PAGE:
There's nothing quite like a matzah sandwich to elicit questions from colleagues. Or a circumcision; explaining you're spending the morning watching a newborn undergo minor surgery is quite the minefield.
Being Jewish is often about behaviours that those outside the community (and indeed within) find unusual; not celebrating Christmas, fasting for 25-hour stretches, or taking annual leave for festivals few have heard of.
Having attended a non-religious school, arrived late for Fresher's Week because of Rosh Hashanah, and worked with colleagues of all backgrounds, I'm used to being quizzed on these customs and traditions. It's hardly surprising; Britain is becoming increasingly secular, with the 2011 census showing a drop from 72 per cent to 59 per cent of people declaring themselves to be Christian. Being religious sets you apart.
And I'm content to talk about it. Contrary to the recent Equality and Human Rights Commission finding that some religious people feel pressure to keep their beliefs hidden, as a relatively observant Jew, I have never felt uncomfortable being vocal about my faith.
But the thing is, it's my faith. Mine. My way of doing things, my type of Judaism. A Judaism distinct from some of my family, from friends, and certainly from the peyot-wearing Jew pictured alongside articles about antisemitism, or the dreadlocked Jew hiking in Nepal, or Jews from New York, Paris or Sydney.
I am "a" Jew, and I know my answers, but not necessarily "the" answers. We are a community of many colours, similar and yet so very different. Crucially, we are one where commitment is not necessarily quantifiable in terms of observance, where we all do Judaism in our own way.
Yet, over the next few days, when I answer the inevitable questions about matzah, will it be as "a" Jew, or as "the" Jew? When I am quizzed on the rules, am I speaking for myself, or collectively for all Jews? Am I ever not a spokesperson for my community?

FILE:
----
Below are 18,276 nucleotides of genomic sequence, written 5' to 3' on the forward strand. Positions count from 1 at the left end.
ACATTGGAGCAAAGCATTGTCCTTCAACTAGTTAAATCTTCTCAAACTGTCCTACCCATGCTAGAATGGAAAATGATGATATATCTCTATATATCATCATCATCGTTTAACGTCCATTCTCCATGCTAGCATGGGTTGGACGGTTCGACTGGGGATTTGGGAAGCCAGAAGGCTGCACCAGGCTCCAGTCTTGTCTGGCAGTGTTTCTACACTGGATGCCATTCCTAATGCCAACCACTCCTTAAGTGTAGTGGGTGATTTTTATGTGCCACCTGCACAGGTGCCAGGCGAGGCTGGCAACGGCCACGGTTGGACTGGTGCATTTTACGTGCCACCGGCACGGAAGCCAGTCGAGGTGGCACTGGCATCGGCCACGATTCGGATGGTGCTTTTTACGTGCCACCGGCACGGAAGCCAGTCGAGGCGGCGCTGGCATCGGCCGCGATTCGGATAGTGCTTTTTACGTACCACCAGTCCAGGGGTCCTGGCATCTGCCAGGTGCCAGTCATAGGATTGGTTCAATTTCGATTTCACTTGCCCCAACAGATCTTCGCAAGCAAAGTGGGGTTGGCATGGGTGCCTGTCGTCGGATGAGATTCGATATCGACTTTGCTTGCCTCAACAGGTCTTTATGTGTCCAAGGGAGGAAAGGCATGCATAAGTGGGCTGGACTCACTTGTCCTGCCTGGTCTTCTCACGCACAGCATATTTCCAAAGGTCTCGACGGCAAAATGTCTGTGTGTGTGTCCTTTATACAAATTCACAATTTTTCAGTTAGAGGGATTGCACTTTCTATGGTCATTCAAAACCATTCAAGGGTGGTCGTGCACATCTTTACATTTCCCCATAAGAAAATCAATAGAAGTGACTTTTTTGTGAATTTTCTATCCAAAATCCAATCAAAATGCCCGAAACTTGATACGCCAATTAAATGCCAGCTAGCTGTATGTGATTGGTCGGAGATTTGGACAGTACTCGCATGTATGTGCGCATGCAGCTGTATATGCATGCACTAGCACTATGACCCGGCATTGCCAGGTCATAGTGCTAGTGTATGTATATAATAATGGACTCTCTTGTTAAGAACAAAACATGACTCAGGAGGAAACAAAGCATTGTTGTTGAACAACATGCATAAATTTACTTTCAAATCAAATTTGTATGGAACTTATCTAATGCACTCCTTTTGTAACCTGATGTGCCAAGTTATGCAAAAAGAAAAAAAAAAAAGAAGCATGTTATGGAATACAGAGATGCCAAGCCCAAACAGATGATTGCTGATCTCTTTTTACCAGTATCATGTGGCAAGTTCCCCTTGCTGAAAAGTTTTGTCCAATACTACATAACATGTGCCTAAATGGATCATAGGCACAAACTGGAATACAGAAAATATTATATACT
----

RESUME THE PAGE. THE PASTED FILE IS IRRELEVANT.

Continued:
On Israel, perhaps not. However misguided, critics and advocates alike are prone to take the sentiment of the individual as representative, especially if it reinforces preconceived views. My personal tweet about Netanyahu will invariably be taken by some as proof of ''the'' Jewish perspective.
But is the same true for Judaism, where questions are often borne out of curiosity? Or can I successfully convey those shades of grey, communicate that while I have plenty in common with other Jews, I am not necessarily explaining on their behalf? Does it matter?
To an extent, I think the distinction does matter. For one, we are a diverse community - financially, politically, religiously - and I'd like to make that clear.
Equally, I can speak honestly for what I do, but not always for what all Jews do, or why, and I hardly want to add to the plethora of misinformation out there. I want my audience to know my answer is not necessarily the definitive answer. By the same token, I don't want to have to answer for my community. On certain issues, like the imbalance between men and women, I want to speak only as ''a'' Jew. Unfortunately, I'm unconvinced that is possible. Of course, I can caveat my comments to make it clear, but the reality is that, across all walks of life, we anoint spokespeople. We seek the feminist outlook, the gay view, the black perspective, despite no group being homogeneous. Politicians meet "an immigrant" or "a working mum" and use the encounter to demonstrate a universal truth.
We talk in collectives - the BBC, the Government, the rich - because we can't easily grasp all the subtleties. Can we really expect those who ask about Jewish life to do so?
Give me several hours, and perhaps I can go into the minutiae. But mostly, my clumsy explanation about why I fast on Yom Kippur, or can't go for office drinks on a Friday night, will have to suffice, and will probably be taken as representative.
Ultimately, we are fortunate to live in a country where most questions come from curiosity, not hostility. So perhaps it's about finding the balance; working out when to accept I am answering as the Jew, and choosing when it really matters to underscore that my view is only that of a Jew.